A Proxy Portfolio ETF publishes a daily “proxy” portfolio comprising securities from the potential universe of portfolio securities the ETF may hold, but not the exact list of each portfolio security and its weighting. The proxy portfolio is designed to achieve a minimum end-of-day tracking error compared to the performance of the Proxy Portfolio ETF’s actual portfolio.
The Four Proxy Portfolios
Following are general descriptions of the Proxy Portfolio ETFs. While similar in approach, each has important differences. The SEC is expected to issue exemptive orders allowing these ETFs on or about December 10, 2019.
Blue Tractor ETF Trust and Blue Tractor Group
After the close of trading (T), an ETF (or its custodian) will access a secure cloud software platform called the Blue Tractor Shielded Alpha℠ Service, which generates a portfolio (the Dynamic SSR℠ portfolio) that will be the in-kind creation basket for trading on T+1. The actual portfolio will not be disclosed daily, only the generated Dynamic SSR portfolio. This basket will be published by the NSCC as the ETF’s portfolio creation file (PCF) and used by market participants and authorized Participants on T+1 for high-frequency intra-day pricing, hedging, to effect bona fide arbitrage and for in-kind creations and redemptions with the ETF. The basket will hold 100% of the actual portfolio securities (and no others), but the portfolio weightings in the basket will differ from the actual portfolio weightings. The basket will have a minimum 90% asset value overlap with the actual portfolio. At the close of each day’s trading a new basket is generated that will have randomly generated portfolio weightings that always differ from the actual portfolio; it is the daily change in basket weightings that obfuscates the ETF’s alpha generation strategy.
Creations and redemptions are effected directly with the ETF by authorized participants through the in-kind transfer of securities in the Dynamic SSR portfolio. Because of the minimum 90% in asset value overlap between the ETF’s portfolio and the Dynamic SSR portfolio, Blue Tractor anticipates that the in-kind exchange will be relatively tax-efficient and low-cost. A cash amount may be required or paid in lieu of certain positions (e.g., if there is a difference between the NAV attributable to a creation unit and the aggregate market value of the basket exchanged for the creation unit).
Fidelity Beach Street Trust, Fidelity Management & Research Company, FMR Co., Inc. and Fidelity Distributors Corporation
Fidelity utilizes a tracking basket (Tracking Basket) to disclose a representative portfolio that can be used to construct a reliable hedge against the securities in the ETF’s portfolio. The Tracking Basket includes the ETF’s most recently disclosed portfolio holdings, representative ETFs and cash. The ETFs included in the Tracking Basket are limited to 50% of the Tracking Basket’s assets. Fidelity developed a proprietary mathematical process to minimize the deviation between the Tracking Basket and the ETF’s actual portfolio as well as to minimize turnover and basket creation costs. The Tracking Basket is reconstituted at least as often as the ETF’s portfolio holdings are publicly disclosed but may be rebalanced more frequently at Fidelity’s discretion. Fidelity monitors the deviation between the Tracking Basket’s performance and the actual portfolio using a 5% threshold, which Fidelity states “will be calculated as the annualized standard deviation of the daily difference between the actual NAV of the Fund and the calculated closing NAV of the Tracking Basket measured over a trailing 90 calendar days.” The indicative NAV of the Tracking Basket is disseminated every 15 seconds throughout the trading day, and the Tracking Basket is published daily on the fund’s website prior to commencement of trading.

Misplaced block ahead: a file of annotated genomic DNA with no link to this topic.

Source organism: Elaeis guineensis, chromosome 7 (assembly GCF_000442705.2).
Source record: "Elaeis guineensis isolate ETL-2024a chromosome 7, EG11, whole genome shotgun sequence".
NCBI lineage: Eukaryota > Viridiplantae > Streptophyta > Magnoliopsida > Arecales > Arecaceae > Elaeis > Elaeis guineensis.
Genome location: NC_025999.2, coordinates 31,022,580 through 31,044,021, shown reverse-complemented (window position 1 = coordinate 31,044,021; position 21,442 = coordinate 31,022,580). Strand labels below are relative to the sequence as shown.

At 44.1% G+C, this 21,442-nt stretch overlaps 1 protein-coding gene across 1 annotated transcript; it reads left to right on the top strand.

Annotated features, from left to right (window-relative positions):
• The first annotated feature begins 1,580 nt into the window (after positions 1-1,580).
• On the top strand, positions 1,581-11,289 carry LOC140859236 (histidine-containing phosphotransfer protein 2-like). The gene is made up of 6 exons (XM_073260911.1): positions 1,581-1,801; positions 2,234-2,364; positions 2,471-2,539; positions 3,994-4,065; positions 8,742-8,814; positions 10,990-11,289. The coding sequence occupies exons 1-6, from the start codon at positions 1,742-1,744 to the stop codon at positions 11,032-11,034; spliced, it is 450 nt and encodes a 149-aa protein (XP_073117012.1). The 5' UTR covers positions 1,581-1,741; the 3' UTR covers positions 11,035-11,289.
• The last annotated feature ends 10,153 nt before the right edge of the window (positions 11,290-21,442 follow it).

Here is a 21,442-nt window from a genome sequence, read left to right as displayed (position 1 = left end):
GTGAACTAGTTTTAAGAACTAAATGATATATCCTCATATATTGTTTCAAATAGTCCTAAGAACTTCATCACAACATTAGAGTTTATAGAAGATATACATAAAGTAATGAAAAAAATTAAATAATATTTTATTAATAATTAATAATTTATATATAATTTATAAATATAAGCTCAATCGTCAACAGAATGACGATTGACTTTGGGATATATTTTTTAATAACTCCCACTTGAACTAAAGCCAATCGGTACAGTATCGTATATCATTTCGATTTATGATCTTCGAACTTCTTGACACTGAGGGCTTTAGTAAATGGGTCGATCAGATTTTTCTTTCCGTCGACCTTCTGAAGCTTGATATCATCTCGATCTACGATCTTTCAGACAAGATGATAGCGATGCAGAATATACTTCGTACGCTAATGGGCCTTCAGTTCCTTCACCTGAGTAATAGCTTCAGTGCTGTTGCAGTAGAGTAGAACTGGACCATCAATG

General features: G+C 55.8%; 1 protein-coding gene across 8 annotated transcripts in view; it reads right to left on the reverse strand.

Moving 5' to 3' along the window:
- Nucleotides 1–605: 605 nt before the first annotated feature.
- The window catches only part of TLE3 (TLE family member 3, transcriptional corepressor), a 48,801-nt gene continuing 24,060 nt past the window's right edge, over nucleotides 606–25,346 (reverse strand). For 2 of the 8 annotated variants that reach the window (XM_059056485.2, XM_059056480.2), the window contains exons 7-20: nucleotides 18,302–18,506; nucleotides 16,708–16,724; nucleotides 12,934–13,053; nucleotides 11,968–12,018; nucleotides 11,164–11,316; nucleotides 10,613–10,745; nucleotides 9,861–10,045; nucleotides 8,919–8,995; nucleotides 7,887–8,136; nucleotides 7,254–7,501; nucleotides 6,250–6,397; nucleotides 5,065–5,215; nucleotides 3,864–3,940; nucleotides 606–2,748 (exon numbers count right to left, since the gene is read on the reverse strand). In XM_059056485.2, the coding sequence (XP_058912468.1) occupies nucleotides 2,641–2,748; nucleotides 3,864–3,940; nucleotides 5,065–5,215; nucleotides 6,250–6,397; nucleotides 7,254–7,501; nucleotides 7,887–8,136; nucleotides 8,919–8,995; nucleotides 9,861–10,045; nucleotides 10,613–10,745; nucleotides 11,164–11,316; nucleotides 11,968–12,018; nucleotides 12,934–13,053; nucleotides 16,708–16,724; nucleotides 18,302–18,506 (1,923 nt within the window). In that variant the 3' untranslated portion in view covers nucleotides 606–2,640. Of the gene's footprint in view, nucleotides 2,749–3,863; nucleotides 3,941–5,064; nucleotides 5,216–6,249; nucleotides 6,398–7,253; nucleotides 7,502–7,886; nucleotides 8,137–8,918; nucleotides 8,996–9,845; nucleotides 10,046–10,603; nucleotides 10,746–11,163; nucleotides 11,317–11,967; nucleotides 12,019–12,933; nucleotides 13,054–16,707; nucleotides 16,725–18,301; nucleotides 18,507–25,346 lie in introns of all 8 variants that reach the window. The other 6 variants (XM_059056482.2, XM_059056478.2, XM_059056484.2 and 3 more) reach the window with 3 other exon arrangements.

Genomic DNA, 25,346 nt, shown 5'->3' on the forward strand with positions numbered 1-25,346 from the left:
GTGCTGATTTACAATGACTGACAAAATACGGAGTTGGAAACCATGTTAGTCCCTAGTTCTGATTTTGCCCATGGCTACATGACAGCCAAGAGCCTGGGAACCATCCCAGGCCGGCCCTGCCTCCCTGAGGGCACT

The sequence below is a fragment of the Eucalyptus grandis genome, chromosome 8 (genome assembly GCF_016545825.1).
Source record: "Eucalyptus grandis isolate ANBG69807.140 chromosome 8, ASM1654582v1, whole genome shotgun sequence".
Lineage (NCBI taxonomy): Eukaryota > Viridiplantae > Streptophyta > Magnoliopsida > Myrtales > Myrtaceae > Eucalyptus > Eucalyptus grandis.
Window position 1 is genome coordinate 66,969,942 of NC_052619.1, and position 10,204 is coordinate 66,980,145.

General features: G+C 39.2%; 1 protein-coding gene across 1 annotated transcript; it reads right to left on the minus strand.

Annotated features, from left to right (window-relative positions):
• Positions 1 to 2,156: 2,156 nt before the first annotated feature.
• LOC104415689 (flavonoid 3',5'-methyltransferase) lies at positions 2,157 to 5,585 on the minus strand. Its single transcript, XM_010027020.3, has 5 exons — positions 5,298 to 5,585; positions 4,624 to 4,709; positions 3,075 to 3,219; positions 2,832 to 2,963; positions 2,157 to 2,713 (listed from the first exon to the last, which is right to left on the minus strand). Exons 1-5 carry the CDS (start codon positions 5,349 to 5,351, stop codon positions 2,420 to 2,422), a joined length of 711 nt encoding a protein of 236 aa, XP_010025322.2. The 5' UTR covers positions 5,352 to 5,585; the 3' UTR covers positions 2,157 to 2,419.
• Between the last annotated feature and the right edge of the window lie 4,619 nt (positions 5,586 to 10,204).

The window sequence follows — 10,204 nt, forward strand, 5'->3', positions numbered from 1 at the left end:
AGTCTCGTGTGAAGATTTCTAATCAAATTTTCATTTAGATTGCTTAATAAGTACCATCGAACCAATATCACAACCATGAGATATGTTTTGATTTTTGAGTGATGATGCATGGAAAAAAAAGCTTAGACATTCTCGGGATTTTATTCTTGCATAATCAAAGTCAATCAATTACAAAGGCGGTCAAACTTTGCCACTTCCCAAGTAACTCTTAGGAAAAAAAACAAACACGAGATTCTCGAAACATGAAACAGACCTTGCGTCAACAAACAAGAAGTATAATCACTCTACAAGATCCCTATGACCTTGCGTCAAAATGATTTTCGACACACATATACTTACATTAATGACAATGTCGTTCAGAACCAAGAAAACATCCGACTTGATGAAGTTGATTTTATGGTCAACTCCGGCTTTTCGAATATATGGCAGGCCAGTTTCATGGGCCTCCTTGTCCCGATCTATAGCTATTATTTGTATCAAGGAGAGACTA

Creations and redemptions are effected primarily through the in-kind transfer of securities in the Tracking Basket. A cash amount may be required or paid in lieu of certain positions according to certain circumstances (e.g., if there is a difference between the NAV attributable to a creation unit and the aggregate market value of the creation basket exchanged for the creation unit).
NYSE/Natixis Advisors, L.P. and Natixis ETF Trust